Chef's Blog

December 29, 2018

From Plant Waste to Plant-Based Menu Items

from Chef Christopher Britton

We know that our customers are asking for more plant-based menu items. We also know that there’s a tremendous problem with food waste in this country. It occurs to me that these two subjects seem made for each other.

As a restaurant chef, I always threw carrot, celery and onion remains into a stockpot, or stems from broccoli and asparagus into a pureed soup, but I never gave much thought past these dishes. Nowadays, items like broccoli slaw, beet greens and mushroom burgers have become ubiquitous on both grocery shelves and restaurant menus—which gave me inspiration to research saleable menu items that would satisfy not just vegetarians and vegans but anyone who wants to make plants a bigger focus in their diets.

Much like the tail-to-snout movement, a “root-to-stem approach” utilizes the entire vegetable in very creative and healthy ways.
Here are some pretty cool uses I found:

  1. WastED– Chef Dan Barber of Blue Hill restaurants has been instrumental in bringing together members of the food community to call attention to the grotesque amount of food waste in America. Two years ago, Barber started a movement when he and other chefs transformed his New York City restaurant into a three-week pop-up dining experience called WastED, creating a menu based on vegetable trimmings, meat scraps and recycled products. One of his standout dishes was the “Dumpster Dive Vegetable Salad,” made of bruised bok choy, fennel peelings and aquafaba (the nutritious liquid leftover from cooking beans).

And the WastED cooperative did it again in London in 2017, serving the greens from rapeseed (which is grown for animal feed, fuel and vegetable oil) with rapeseed mayonnaise as a small plate, and carrots cooked in “intercepted waste lemon compost” with caramelized whey and curd cheese. These plant-protein specialties are proof that one chef’s garbage is another chef’s nightly special.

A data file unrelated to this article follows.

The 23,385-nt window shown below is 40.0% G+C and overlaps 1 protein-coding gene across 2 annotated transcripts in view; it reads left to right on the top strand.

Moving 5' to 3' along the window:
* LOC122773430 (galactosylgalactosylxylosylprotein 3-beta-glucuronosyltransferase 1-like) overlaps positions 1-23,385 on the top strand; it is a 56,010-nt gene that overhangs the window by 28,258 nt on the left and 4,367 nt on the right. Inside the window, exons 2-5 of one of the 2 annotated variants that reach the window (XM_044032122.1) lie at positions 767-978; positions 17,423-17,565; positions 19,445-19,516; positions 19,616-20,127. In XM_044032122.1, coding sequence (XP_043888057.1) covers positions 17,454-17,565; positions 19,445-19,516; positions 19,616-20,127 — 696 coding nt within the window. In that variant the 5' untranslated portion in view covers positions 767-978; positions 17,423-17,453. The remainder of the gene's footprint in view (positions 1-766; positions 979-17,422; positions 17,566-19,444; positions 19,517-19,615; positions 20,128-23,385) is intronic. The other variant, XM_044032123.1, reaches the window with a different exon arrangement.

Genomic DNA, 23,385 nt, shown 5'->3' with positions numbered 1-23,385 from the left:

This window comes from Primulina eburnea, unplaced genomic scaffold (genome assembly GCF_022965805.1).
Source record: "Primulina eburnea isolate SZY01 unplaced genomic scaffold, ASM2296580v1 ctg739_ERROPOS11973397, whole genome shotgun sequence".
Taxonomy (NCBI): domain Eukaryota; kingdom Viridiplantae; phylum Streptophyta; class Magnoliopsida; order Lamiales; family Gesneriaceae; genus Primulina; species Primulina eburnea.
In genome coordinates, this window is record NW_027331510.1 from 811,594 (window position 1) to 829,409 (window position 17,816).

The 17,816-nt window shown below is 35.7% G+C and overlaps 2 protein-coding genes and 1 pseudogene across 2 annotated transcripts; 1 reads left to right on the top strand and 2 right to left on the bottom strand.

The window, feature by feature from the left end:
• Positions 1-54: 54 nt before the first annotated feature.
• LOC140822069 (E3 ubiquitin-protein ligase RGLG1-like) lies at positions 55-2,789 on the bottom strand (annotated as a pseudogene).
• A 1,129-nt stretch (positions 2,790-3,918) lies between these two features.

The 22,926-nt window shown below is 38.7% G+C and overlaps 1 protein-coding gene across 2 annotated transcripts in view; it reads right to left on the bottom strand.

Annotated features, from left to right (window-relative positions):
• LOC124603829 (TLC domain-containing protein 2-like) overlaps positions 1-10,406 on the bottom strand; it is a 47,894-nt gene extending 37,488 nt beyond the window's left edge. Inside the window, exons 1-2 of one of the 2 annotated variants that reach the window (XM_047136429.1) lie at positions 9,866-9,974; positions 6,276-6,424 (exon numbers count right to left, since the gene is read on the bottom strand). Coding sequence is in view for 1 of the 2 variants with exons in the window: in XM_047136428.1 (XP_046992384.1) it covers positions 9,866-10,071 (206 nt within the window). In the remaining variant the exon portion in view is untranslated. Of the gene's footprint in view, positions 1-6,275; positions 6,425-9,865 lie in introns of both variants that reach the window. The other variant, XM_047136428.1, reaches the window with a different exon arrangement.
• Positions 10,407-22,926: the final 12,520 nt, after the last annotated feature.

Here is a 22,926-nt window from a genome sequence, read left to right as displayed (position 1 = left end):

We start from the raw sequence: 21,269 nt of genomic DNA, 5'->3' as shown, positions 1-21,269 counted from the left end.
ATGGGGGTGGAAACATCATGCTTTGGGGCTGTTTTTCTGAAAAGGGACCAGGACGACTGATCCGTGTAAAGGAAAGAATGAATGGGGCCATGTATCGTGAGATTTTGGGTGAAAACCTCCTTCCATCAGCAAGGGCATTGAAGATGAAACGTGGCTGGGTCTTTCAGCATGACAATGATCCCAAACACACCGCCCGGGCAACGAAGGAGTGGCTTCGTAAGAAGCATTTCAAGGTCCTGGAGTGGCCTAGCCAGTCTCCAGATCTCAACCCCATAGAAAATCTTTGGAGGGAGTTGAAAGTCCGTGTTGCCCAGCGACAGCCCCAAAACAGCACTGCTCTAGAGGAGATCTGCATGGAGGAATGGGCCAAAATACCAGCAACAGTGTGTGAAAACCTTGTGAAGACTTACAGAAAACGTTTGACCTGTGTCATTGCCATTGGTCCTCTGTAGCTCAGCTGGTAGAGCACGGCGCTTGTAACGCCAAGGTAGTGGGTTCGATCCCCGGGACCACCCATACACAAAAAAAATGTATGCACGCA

1. Fig + Farro–This trendsetting restaurant in Minneapolis is a self-proclaimed “mission based restaurant” dedicated to “educating guests on the enormous carbon footprint created by livestock production.” Their plant-forward menu is evident not only in their dining room with items such as jackfruit masala and beet carpaccio, but at the bar as well, with a drink made from avocado and jalapeno scraps and lime bitters.

Plant proteins such as cashew cheese, tofu and seitan are featured prominently in such creative fare as Chanterelle Ravioli with celeriac, cashew cheese, arugula, balsamic reduction and truffle oil; Tempeh Tacos with chipotle black beans, salsa verde, pico de gallo; and a Banh Mi with plant based pate, cucumber, tofu, spicy aioli, cilantro, Thai basil, pickled veggies. The appeal of these dishes to diners who aren’t necessarily vegans or vegetarians is inspiring, and a great reminder of how global influences can make plant-based proteins more exciting.

  1. One Green Planet– onegreenplanet.org is a website dedicated to “making conscious choices that help people, animals and the planet,” including creative uses for vegetable trimmings such as carrot top chimichurri and roasted buffalo cauliflower bites. Peels from carrots, potatoes, zucchini and apples root veggies can be added to quinoa, used instead of shredded veggies in carrot cake, or used to garnish salads.

The Food Monster section includes all kinds of features and recipes that would be inspiring for any chef looking to add plant-based proteins to the menu. For example, suggestions for plant-based burgers include Kimchi Mushroom Burgers, Veggie Sliders with Cashew Mustard Cheese Sauce, and Smoky Black Bean and Beet Burgers.

With such focus on rising ingredient costs, environmental footprints and increased food waste, the concepts above are more relevant than ever. Plus, I learned some pretty creative uses for vegetable trimmings in the process that would have otherwise been thrown in my stockpot.

Try This:
• Cook quinoa and other grains in a pot of stock made with a Minor’s Vegetable Base, instead of salted water, for rich, roasted vegetable notes
• Fold Minor’s Mushroom Base or Fire Roasted Poblano Flavor Concentrate into plant-based burgers for a hint of umami or heat
• Instead of using chickpeas, make hummus from lentils, lima beans or edamame for extra uniqueness, then stir in Minor’s Roasted Garlic or Chipotle flavor concentrate as an on-trend upsell

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